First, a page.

One attendee felt that Helen's writing style is similar to Kate Atkinson and was wondering if there was going to be a sequel. Helen revealed that it is on her laptop. She now has an agent and has just received suggestions for changes. Sean is in the sequel, but her agent feels she had moved him on too far (in that she's missed the opportunity for five more books). She set the first book in 2007/8 as she started the novel then and it features an historical event that took place in February 2008, but it is more sensible not to set a novel in a recognisable year. Sean has finally joined up to become a proper copper as he was already going way out of the things that he could do as a PCSO. Helen did have a PCSO read it who gave her useful feedback and she now also has a policeman who she can text and ask questions such as 'What does the inside of a squad car look like?' The answer was not something she was expecting in that it would be full of rubbish from the previous shift, probably not the same vehicle they had last time so the driver would have to get used to gearstick changes etc. and the car would be a bit of a jalopy due to being driven too fast all the time.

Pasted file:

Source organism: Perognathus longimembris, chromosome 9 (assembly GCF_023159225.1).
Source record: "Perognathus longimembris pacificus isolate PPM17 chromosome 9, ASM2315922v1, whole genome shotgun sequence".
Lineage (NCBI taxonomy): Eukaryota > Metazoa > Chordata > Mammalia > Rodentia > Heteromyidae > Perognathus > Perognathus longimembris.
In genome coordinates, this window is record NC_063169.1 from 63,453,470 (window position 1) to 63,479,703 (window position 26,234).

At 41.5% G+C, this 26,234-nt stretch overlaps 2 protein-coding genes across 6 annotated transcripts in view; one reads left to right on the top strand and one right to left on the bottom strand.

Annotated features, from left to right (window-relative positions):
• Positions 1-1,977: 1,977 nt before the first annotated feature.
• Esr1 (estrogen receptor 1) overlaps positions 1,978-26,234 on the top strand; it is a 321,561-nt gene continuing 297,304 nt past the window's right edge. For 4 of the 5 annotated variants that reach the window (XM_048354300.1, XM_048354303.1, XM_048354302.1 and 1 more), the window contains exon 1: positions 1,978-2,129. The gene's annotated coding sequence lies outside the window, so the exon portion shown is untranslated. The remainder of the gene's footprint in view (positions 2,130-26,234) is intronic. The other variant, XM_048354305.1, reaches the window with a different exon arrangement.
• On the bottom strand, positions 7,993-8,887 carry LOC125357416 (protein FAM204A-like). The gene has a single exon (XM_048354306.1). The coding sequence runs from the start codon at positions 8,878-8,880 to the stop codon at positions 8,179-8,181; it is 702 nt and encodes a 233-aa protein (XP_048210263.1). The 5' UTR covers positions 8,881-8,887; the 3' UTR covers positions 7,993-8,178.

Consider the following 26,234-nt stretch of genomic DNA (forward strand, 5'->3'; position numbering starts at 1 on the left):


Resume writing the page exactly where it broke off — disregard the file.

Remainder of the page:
Helen informed the group that in the sequel Sean is a newbie again in that he is just out of police college, but he still has the instinct that cuts through that and Carly has a bit of a role. When asked, the audience could not think who would be best to play Sean if it was ever chosen for television but it was agreed that when he gets romantically involved, no woman will be good enough for him.
When asked about the crime genre, Helen revealed that she prefers hers less gory, like Kate Atkinson and Mark Billingham (she knew him before he was a writer) as some books have nasty sexual violence. She has just bought some Sophie Hannah novels and she recommends Scottish author Louise Welsh because the books are not always police procedurals. She also recommended King Suckerman by George Pelecanos, writer on The Wire and Lesley Glaister, psychological thriller author.